Osmosis News

OMEF Spotlight: Meet Osmosis Medical Education Fellow Jennifer Chinchilla Meza

Julie Ngo
Published on Jun 25, 2020. Updated on Sep 15, 2020.

Applications for the 2020-2021 Osmosis Medical Education Fellowship program are now open! The Osmosis Medical Education Fellow (OMEF) program is an application-only facet for our student advocates who want to spread the Osmosis values to their classmates. We aim to grow, develop, empower a team of Osmosis leaders to spread the Osmosis culture and values to learners across the globe. Meet two members of our most recent cohort—Julie Ngo and Jennifer Chinchilla Meza—in today’s interview spotlight!

JULIE NGO: As a fellow OMEF and second-year medical student at Michigan State University College of Human Medicine with Jennifer, I have gotten to know Jennifer as a peer. In the past year, we co-hosted on-campus events regarding utilizing supplemental resources, as well as events to promote wellness. 

Before we delve deeper into the interview with Jennifer, I can share a little bit about how second year is structured for both of us at our medical school. With an emphasis in early clinical experiences incorporated in our flipped-classroom style and problem-based style learning curriculum, both Jennifer and I have had the opportunity to experience Emergency Medicine, Women’s Health, Inpatient and Outpatient Internal Medicine, and Inpatient Pediatrics rotations. Second year has challenged us to time manage more effectively, as well as inspiring us to continue this journey in medicine even further. As I interview Jennifer, I reflect on my own inspirations to medicine and how Osmosis has provided me additional visual learning resources as a nontraditional medical student.

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About Jennifer

Jennifer is currently a second year medical student at Michigan State University College of Human Medicine. She is a San Francisco-native who holds leadership roles in Latino Medical Student Association and the Women's Health Interest Group. She currently has interests in OB/GYN and Internal Medicine, and shared with us her experiences in medical school and Osmosis.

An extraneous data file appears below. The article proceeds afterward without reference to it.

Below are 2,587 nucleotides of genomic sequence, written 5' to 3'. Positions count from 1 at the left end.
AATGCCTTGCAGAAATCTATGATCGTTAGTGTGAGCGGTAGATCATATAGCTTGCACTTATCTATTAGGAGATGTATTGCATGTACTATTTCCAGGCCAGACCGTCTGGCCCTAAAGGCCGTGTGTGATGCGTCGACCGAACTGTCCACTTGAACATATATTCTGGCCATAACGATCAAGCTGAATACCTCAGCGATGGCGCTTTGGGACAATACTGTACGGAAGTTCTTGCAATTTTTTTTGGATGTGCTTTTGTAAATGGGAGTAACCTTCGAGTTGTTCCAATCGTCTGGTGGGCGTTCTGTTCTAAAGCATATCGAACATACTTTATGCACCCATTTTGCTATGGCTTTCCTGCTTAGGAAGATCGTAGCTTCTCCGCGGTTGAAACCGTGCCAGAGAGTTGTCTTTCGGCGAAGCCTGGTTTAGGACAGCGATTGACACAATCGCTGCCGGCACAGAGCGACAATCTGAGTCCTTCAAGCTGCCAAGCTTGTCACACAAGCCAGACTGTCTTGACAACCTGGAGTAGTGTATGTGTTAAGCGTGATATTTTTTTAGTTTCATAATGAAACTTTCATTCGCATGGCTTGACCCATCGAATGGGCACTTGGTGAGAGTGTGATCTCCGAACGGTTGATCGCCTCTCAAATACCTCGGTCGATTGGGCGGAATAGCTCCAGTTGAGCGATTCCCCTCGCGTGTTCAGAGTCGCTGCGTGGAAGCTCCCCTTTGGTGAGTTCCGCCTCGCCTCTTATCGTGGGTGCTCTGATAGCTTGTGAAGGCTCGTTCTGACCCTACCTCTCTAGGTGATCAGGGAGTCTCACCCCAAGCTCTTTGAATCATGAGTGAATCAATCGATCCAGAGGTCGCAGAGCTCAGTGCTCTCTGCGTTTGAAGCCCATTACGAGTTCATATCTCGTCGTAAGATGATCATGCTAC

Illustration of an Osmosis Medical Education Fellow standing beside the Golden Gate Bridge.

JULIE NGO: Hi Jennifer! Can you start by telling me a little bit about yourself?

JENNIFER CHINCHILLA MEZA: I am a first generation Latina born and raised in the Bay Area, CA. I was born in San Francisco, moved to Daly City, San Pablo, and Antioch for High School. I then did undergrad at San Francisco State University. Go gators!

JULIE NGO: What inspired you to pursue medicine?

JENNIFER CHINCHILLA MEZA: Growing up, I saw a lot of health disparities in my community and wanted to make a change.

JULIE NGO: Are there any specific resources or programs you would like to highlight that assisted you in your journey into medicine?

JENNIFER CHINCHILLA MEZA: I did a post-baccalaureate program at the University of California, Davis and I felt like it was instrumental to my being accepted.

JULIE NGO: How has Osmosis helped you in medical school?

JENNIFER CHINCHILLA MEZA: I am a visual learner so I have been able to really learn dense material in my preferred method of studying.

JULIE NGO: Any highlights of medical school would you like to share with us?

JENNIFER CHINCHILLA MEZA: I recently got elected to serve on the regional board for the Latino Medical Student Association (LMSA) Midwest Regional Board.

Osmosis illustration of a medical student leading the Latino Medical Student Association.

JULIE NGO: What did you wish you had known about medical school that you had known prior to first year?

JENNIFER CHINCHILLA MEZA: Slow and steady wins the race! It’s easier said than done, but please remember to stay in your lane and go at the pace that you need to go.

JULIE NGO: Who or what keeps you sane in medical school?

JENNIFER CHINCHILLA MEZA: My puppy, Frankie! I never believed that dogs were great therapy, but they truly are.

JULIE NGO: Thanks for speaking with me today, Jennifer!


Osmosis illustration of two medical students playing with a dog.

About Julie

Julie Ngo is a second-year medical student at Michigan State University College of Human Medicine. She received her bachelors of science from University of California, Davis, and has worked in respiratory disease research as well as nonprofit primary care clinics. She is currently interested in family medicine with a focus in geriatrics.

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